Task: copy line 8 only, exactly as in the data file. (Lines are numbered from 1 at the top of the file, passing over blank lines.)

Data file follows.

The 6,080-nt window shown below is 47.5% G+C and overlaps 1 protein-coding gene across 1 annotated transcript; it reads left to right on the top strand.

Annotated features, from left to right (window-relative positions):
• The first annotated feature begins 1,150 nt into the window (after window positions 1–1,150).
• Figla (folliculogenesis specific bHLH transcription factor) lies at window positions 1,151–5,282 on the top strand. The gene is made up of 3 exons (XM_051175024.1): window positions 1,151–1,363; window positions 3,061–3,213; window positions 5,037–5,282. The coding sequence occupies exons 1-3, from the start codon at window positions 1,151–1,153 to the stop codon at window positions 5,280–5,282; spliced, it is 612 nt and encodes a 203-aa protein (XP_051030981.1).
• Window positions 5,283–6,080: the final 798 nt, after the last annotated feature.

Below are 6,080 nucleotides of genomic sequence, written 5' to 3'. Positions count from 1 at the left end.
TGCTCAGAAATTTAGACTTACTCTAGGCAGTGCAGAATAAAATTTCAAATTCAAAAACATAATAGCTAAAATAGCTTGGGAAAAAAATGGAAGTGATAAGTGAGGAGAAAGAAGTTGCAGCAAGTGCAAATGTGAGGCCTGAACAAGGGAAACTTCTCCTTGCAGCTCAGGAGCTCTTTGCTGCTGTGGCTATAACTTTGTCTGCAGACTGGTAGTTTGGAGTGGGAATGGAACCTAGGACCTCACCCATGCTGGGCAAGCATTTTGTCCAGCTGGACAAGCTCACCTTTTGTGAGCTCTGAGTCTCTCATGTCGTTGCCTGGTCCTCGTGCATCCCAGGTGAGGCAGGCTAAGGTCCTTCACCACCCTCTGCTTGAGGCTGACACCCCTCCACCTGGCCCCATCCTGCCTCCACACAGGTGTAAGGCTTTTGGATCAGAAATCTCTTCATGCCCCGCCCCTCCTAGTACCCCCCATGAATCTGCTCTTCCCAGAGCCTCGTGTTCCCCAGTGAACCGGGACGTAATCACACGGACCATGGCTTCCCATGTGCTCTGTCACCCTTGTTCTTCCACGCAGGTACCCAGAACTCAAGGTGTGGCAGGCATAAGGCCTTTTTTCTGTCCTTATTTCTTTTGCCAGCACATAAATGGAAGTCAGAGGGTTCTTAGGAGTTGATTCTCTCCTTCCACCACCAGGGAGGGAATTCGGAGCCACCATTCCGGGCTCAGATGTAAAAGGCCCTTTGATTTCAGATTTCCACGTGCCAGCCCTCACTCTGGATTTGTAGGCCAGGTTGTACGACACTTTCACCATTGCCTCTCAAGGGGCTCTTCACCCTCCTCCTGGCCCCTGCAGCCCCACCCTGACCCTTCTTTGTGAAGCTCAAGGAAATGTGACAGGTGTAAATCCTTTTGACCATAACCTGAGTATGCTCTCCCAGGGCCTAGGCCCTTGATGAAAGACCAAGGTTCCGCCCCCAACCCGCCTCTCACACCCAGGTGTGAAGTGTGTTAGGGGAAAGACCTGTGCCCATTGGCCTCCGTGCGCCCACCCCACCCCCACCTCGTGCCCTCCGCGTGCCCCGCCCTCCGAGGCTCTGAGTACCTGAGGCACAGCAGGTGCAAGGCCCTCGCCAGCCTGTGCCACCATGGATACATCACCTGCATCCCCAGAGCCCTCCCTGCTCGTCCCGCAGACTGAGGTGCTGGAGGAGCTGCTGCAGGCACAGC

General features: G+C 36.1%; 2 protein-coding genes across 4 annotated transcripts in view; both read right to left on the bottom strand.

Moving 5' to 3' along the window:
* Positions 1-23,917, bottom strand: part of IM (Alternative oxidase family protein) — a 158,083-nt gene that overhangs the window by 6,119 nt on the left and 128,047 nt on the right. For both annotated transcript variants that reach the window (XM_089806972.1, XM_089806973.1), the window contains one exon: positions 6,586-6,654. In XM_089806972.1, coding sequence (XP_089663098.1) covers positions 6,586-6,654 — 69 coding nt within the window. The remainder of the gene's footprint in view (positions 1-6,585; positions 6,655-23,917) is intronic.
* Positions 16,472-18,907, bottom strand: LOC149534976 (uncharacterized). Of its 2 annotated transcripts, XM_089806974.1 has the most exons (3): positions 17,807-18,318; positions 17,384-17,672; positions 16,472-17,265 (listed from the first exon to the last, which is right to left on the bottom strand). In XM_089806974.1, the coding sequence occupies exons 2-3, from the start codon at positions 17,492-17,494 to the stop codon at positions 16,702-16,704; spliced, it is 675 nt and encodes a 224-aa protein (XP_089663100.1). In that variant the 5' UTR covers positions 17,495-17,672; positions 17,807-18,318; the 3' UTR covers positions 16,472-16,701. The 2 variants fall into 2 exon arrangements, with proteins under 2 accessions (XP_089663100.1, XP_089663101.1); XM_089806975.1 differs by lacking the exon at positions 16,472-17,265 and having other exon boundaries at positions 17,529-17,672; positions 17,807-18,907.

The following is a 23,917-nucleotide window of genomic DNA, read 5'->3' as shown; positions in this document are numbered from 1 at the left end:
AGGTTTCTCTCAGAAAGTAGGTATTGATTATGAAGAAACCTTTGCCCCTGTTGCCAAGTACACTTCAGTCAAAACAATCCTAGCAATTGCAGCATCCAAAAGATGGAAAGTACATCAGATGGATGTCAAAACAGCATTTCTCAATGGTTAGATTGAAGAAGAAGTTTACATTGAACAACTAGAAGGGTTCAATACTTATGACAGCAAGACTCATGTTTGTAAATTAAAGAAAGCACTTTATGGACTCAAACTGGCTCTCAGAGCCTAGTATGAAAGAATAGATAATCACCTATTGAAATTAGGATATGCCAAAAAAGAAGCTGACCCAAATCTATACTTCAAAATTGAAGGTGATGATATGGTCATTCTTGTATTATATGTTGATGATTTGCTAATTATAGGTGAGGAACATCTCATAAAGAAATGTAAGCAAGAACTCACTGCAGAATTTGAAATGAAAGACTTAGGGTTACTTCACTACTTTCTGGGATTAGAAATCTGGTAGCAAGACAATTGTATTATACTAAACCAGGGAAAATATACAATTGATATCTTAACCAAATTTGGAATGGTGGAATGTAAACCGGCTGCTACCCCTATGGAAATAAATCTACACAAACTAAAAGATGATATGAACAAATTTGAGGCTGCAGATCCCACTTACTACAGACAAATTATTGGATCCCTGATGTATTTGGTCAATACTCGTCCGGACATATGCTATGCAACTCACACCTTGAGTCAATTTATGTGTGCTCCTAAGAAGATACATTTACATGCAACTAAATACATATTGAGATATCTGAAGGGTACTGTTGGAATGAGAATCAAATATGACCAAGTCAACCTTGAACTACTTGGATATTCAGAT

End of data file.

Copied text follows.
General features: G+C 36.1%; 2 protein-coding genes across 4 annotated transcripts in view; both read right to left on the bottom strand.